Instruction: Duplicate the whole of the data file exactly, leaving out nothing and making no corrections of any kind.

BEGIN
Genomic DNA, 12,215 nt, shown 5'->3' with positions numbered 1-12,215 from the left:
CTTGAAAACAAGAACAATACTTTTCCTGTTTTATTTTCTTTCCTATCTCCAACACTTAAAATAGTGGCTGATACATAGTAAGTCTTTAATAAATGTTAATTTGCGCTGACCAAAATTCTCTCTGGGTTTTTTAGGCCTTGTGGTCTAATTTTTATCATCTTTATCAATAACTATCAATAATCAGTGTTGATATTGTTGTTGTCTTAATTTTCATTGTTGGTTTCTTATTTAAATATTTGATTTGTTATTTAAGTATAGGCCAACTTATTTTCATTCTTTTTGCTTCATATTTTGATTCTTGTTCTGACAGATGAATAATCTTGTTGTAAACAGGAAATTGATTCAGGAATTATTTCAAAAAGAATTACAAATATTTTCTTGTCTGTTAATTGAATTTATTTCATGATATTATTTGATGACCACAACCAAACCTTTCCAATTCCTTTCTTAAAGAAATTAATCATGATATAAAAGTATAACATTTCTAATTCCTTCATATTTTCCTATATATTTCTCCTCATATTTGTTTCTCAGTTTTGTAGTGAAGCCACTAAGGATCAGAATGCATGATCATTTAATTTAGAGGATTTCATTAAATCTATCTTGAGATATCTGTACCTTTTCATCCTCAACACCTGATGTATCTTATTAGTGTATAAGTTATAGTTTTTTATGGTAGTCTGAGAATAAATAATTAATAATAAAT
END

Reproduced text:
Genomic DNA, 12,215 nt, shown 5'->3' with positions numbered 1-12,215 from the left:
CTTGAAAACAAGAACAATACTTTTCCTGTTTTATTTTCTTTCCTATCTCCAACACTTAAAATAGTGGCTGATACATAGTAAGTCTTTAATAAATGTTAATTTGCGCTGACCAAAATTCTCTCTGGGTTTTTTAGGCCTTGTGGTCTAATTTTTATCATCTTTATCAATAACTATCAATAATCAGTGTTGATATTGTTGTTGTCTTAATTTTCATTGTTGGTTTCTTATTTAAATATTTGATTTGTTATTTAAGTATAGGCCAACTTATTTTCATTCTTTTTGCTTCATATTTTGATTCTTGTTCTGACAGATGAATAATCTTGTTGTAAACAGGAAATTGATTCAGGAATTATTTCAAAAAGAATTACAAATATTTTCTTGTCTGTTAATTGAATTTATTTCATGATATTATTTGATGACCACAACCAAACCTTTCCAATTCCTTTCTTAAAGAAATTAATCATGATATAAAAGTATAACATTTCTAATTCCTTCATATTTTCCTATATATTTCTCCTCATATTTGTTTCTCAGTTTTGTAGTGAAGCCACTAAGGATCAGAATGCATGATCATTTAATTTAGAGGATTTCATTAAATCTATCTTGAGATATCTGTACCTTTTCATCCTCAACACCTGATGTATCTTATTAGTGTATAAGTTATAGTTTTTTATGGTAGTCTGAGAATAAATAATTAATAATAAAT